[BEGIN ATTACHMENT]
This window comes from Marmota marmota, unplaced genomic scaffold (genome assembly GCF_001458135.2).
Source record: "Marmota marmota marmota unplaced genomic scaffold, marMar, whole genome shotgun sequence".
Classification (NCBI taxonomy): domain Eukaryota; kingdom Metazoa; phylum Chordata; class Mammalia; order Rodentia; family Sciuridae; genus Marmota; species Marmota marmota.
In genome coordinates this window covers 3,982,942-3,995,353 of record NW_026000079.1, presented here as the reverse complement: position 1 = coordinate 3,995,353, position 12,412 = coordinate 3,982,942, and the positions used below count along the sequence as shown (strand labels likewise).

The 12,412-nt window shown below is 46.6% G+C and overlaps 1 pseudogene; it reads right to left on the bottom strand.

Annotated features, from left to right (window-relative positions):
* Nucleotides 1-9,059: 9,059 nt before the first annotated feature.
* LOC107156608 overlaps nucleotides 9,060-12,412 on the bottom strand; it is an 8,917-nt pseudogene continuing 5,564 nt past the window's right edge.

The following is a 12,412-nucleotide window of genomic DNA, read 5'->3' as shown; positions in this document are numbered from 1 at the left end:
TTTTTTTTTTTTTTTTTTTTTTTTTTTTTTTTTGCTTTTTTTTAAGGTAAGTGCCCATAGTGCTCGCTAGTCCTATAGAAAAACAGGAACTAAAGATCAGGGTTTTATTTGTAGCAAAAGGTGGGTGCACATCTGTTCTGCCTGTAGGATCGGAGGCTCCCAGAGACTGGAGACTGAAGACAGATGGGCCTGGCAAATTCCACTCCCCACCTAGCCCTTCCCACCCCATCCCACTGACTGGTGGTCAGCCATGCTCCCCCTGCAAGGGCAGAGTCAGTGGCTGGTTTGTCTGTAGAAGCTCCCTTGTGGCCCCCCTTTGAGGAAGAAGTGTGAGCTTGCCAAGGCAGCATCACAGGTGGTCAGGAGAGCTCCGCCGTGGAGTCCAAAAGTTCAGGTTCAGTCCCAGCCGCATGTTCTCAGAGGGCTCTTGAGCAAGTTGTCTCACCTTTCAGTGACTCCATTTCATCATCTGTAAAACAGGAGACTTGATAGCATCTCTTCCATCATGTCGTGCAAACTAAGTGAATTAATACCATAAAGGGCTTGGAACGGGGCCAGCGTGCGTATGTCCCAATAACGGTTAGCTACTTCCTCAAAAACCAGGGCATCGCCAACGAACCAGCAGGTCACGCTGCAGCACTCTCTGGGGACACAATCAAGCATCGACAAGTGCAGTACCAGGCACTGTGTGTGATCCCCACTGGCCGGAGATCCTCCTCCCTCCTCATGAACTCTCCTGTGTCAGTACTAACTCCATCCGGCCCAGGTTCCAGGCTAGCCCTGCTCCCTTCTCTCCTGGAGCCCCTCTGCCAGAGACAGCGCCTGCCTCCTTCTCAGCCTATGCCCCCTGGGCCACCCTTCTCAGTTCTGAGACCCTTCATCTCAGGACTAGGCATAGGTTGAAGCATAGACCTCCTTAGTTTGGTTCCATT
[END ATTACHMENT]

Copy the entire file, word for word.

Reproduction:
This window comes from Marmota marmota, unplaced genomic scaffold (genome assembly GCF_001458135.2).
Source record: "Marmota marmota marmota unplaced genomic scaffold, marMar, whole genome shotgun sequence".
Classification (NCBI taxonomy): domain Eukaryota; kingdom Metazoa; phylum Chordata; class Mammalia; order Rodentia; family Sciuridae; genus Marmota; species Marmota marmota.
In genome coordinates this window covers 3,982,942-3,995,353 of record NW_026000079.1, presented here as the reverse complement: position 1 = coordinate 3,995,353, position 12,412 = coordinate 3,982,942, and the positions used below count along the sequence as shown (strand labels likewise).

The 12,412-nt window shown below is 46.6% G+C and overlaps 1 pseudogene; it reads right to left on the bottom strand.

Annotated features, from left to right (window-relative positions):
* Nucleotides 1-9,059: 9,059 nt before the first annotated feature.
* LOC107156608 overlaps nucleotides 9,060-12,412 on the bottom strand; it is an 8,917-nt pseudogene continuing 5,564 nt past the window's right edge.

The following is a 12,412-nucleotide window of genomic DNA, read 5'->3' as shown; positions in this document are numbered from 1 at the left end:
TTTTTTTTTTTTTTTTTTTTTTTTTTTTTTTTTGCTTTTTTTTAAGGTAAGTGCCCATAGTGCTCGCTAGTCCTATAGAAAAACAGGAACTAAAGATCAGGGTTTTATTTGTAGCAAAAGGTGGGTGCACATCTGTTCTGCCTGTAGGATCGGAGGCTCCCAGAGACTGGAGACTGAAGACAGATGGGCCTGGCAAATTCCACTCCCCACCTAGCCCTTCCCACCCCATCCCACTGACTGGTGGTCAGCCATGCTCCCCCTGCAAGGGCAGAGTCAGTGGCTGGTTTGTCTGTAGAAGCTCCCTTGTGGCCCCCCTTTGAGGAAGAAGTGTGAGCTTGCCAAGGCAGCATCACAGGTGGTCAGGAGAGCTCCGCCGTGGAGTCCAAAAGTTCAGGTTCAGTCCCAGCCGCATGTTCTCAGAGGGCTCTTGAGCAAGTTGTCTCACCTTTCAGTGACTCCATTTCATCATCTGTAAAACAGGAGACTTGATAGCATCTCTTCCATCATGTCGTGCAAACTAAGTGAATTAATACCATAAAGGGCTTGGAACGGGGCCAGCGTGCGTATGTCCCAATAACGGTTAGCTACTTCCTCAAAAACCAGGGCATCGCCAACGAACCAGCAGGTCACGCTGCAGCACTCTCTGGGGACACAATCAAGCATCGACAAGTGCAGTACCAGGCACTGTGTGTGATCCCCACTGGCCGGAGATCCTCCTCCCTCCTCATGAACTCTCCTGTGTCAGTACTAACTCCATCCGGCCCAGGTTCCAGGCTAGCCCTGCTCCCTTCTCTCCTGGAGCCCCTCTGCCAGAGACAGCGCCTGCCTCCTTCTCAGCCTATGCCCCCTGGGCCACCCTTCTCAGTTCTGAGACCCTTCATCTCAGGACTAGGCATAGGTTGAAGCATAGACCTCCTTAGTTTGGTTCCATT